eBook Formatter is a turnkey formatting and file conversion service to produce your work in formats better suited for the small screens your readers are using.
Mobile is the next wave of technology. Smartphones now outsell PCs and laptops. This trend isn’t going to reverse anytime soon. Meanwhile, the introduction of the Amazon Kindle has revolutionized the portable e-reader industry and sales of e-readers of all flavors are at all-time highs. Providing your books and ebooks in formats better suited to these smaller screens will win you favor with your readers and introduce new readers to your ideas.
The Truth about PDF
Portable document format (pdf) is a page-layout format designed in 1993 to ensure that a document looked the same regardless of the viewer. When the computer monitor ruled supreme for viewing digital data, this was a great idea, but its time has passed and its strengths are now its weaknesses. In 1993, the average monitor was 13″ and had a resolution of 600×800. In contrast, the Kindle has a 6″ screen, and the iPhone has 320×480 resolution. That’s just 1/3 the screen real estate as what was envisoned for the pdf.
When viewing a pdf of these smaller screens, there are generally three options:
- Magnifying glass
- Pan & Zoom (lots of scrolling)
- Reflowing (similar to word-wrap, but most free or low cost pdf creators don’t properly support the features that allow this to work – click here to see the result of that)
When Amazon introduced the Kindle, it opted to use the Mobipocket format. Mobipocket was an early e-reader format originally designed for PDAs. It supports text reflowing, text resizing, images, bookmarks, highlighting, and table of contents. The Nook from Barnes & Noble operates on the IDPF standard epub. Epub is also the format used by the Sony Reader, Google Books, Stanza, and Apple’s iBooks for iOS devices such as the iPhone and iPad. Epub supports text reflowing, text resizing, images, bookmarks, CSS, and table of contents.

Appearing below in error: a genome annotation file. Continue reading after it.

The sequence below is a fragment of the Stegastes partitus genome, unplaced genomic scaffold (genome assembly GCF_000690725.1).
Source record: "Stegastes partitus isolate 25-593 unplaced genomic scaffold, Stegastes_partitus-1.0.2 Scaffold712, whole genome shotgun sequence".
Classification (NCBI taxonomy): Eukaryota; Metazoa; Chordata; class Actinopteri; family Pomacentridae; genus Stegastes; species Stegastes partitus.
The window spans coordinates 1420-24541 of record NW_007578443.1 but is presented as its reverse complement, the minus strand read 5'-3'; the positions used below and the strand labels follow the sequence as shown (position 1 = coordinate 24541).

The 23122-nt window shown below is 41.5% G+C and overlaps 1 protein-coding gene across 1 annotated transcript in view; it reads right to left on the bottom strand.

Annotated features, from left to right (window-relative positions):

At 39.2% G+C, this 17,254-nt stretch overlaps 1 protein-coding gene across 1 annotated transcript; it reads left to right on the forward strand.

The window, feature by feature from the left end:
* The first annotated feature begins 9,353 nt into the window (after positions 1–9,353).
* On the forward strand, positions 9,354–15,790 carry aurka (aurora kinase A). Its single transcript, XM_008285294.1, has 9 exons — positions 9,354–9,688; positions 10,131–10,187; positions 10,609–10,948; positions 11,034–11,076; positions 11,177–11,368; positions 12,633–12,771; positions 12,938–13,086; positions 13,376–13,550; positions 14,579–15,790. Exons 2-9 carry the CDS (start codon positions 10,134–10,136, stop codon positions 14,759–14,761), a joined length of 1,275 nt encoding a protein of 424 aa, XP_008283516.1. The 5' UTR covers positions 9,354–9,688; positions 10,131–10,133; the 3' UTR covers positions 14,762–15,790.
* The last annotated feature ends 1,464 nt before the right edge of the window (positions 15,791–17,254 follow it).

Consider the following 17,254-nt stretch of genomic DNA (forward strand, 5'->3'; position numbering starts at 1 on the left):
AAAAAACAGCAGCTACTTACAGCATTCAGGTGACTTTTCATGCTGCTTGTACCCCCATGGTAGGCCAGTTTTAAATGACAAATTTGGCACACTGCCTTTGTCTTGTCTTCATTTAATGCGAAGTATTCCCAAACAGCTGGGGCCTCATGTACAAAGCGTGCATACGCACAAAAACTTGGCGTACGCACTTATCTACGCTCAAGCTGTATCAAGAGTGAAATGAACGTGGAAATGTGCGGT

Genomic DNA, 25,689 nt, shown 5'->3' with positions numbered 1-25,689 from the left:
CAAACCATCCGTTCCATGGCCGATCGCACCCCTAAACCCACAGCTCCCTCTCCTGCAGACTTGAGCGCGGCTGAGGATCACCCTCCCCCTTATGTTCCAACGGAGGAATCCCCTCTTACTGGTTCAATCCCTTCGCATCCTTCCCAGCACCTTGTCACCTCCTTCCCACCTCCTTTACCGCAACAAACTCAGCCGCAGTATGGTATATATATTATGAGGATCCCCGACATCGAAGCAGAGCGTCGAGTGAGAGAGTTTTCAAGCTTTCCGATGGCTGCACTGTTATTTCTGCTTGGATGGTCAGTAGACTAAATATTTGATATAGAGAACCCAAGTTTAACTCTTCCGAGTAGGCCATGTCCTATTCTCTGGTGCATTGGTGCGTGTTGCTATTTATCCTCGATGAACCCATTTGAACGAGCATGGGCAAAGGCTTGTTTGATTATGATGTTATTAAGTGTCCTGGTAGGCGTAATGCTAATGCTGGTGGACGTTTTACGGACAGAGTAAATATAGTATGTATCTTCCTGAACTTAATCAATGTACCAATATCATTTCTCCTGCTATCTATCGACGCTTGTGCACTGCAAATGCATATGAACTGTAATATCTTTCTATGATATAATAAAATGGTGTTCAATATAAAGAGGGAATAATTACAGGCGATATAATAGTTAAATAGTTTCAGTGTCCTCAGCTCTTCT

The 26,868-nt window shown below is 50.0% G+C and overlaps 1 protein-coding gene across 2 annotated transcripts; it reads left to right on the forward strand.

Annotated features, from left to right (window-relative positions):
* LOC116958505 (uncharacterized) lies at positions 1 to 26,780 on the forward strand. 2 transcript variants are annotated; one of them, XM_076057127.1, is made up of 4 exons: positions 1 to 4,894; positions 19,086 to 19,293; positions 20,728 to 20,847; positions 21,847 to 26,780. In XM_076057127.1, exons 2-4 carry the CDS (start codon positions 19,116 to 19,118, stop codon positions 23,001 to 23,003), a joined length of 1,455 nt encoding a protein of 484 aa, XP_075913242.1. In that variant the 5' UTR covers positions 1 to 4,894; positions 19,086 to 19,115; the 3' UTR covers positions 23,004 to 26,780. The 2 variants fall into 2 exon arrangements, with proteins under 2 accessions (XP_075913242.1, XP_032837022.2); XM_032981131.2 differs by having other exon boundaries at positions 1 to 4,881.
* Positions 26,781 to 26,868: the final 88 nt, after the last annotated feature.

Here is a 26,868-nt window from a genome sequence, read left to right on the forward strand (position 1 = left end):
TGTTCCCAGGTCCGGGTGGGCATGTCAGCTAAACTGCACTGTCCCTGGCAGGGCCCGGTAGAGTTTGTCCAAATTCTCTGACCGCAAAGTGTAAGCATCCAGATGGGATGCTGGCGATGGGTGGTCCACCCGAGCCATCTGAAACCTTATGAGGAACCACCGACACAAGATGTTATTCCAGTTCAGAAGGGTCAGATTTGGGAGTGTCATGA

A Word about DRM
DRM stands for Digital Rights Management. It’s purpose is to limit unauthorized uses of a file (such as pirating). Amazon ebooks with the AZW extension are mobipocket books with Amazon’s proprietary DRM. Epub supports DRM with Adobe ADEPT. I do not provide files with DRM for two reasons. For one, it is either costly (Adobe’s Content Server, which handles ADEPT, costs $1500/year + usage fees) or not possible (Amazon has not released any tools for their DRM). For two, it just doesn’t work.
Books have been pirated as long as they have existed. First it was with hand-copying, then photo-copying, and scanning. Meanwhile, DRM protections all get hacked, usually sooner than later. DRM tends to frustrate ordinary users who want to do ordinary things, rather than those interested in freely distributing your work. Besides, sales of non-DRM files are just as robust, if not more so, than for DRM’ed files. Removing the DRM from songs sold in iTunes certainly hasn’t hurt Apple! For more thoughts on DRM, please read Cory Doctorow’s Content, available for free and in multiple formats.